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Quotas and Soviet Jewry

- Abstract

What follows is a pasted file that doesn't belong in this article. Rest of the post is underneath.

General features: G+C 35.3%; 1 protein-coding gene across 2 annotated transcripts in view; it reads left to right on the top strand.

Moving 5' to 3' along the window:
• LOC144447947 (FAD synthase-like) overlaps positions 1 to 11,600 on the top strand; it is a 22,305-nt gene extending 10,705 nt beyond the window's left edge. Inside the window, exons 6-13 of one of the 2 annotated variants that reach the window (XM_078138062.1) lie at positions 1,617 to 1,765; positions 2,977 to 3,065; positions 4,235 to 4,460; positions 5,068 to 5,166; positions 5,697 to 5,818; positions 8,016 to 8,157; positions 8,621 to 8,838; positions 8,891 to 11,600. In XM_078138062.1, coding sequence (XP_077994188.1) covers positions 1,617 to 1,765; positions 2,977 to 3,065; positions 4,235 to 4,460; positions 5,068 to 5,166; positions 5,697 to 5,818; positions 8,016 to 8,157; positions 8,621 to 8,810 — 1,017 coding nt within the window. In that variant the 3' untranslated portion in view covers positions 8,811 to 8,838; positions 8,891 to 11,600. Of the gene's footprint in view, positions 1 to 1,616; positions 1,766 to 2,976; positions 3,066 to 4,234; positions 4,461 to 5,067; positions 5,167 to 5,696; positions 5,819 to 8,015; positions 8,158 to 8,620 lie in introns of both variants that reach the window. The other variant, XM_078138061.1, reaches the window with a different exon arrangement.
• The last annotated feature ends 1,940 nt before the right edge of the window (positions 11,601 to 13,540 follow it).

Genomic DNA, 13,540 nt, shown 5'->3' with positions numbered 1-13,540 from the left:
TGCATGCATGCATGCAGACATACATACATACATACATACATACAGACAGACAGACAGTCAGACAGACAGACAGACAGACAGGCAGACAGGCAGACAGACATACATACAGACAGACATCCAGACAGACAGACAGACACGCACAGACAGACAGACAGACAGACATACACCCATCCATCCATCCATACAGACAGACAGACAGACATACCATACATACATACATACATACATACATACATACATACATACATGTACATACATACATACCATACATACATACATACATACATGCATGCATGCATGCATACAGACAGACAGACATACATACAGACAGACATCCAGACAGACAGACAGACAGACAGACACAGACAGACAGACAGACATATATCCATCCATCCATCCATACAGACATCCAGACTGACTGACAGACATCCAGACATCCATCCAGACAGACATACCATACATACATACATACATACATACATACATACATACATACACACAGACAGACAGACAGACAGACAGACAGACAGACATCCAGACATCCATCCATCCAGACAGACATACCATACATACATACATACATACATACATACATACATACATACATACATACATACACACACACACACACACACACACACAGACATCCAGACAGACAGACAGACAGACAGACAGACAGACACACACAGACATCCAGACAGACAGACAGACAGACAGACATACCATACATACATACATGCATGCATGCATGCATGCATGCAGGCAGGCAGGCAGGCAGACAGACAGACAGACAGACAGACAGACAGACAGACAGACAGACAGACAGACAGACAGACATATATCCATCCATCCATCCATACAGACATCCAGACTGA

ALTHOUGH quotas linked to the proportion of a given ethnic group in the population have governed admission to the universities in the Soviet Union for more than two decades, and although this system has always operated (in the words of one student of Soviet affairs) “to the particularly severe disadvantage of the Jewish population,” in the past few years it has begun to take a greater and greater toll. Prior to 1968 the percentage of Jews in the student population had been drastically declining (from 13 in 1935 to 3.2 in 1961), but the absolute number of Jews admitted into universities, mainly those in Siberia, consistently increased; now, for the first time in Soviet history, the absolute number of Jews in higher education has begun to decline. Official data reveal that the number of Jewish students dropped from 111,900 in 1968-69 to 105,800 in 1970-71 (while within the same two-year period the number of students of all other Soviet nationalities increased) and to 88,500 by 1972-73-an absolute decline over four years of more than 20,000. The percentage of Jewish students among all students in higher education now stands at 1.9. (The percentage of Jews in the general population is .9.)



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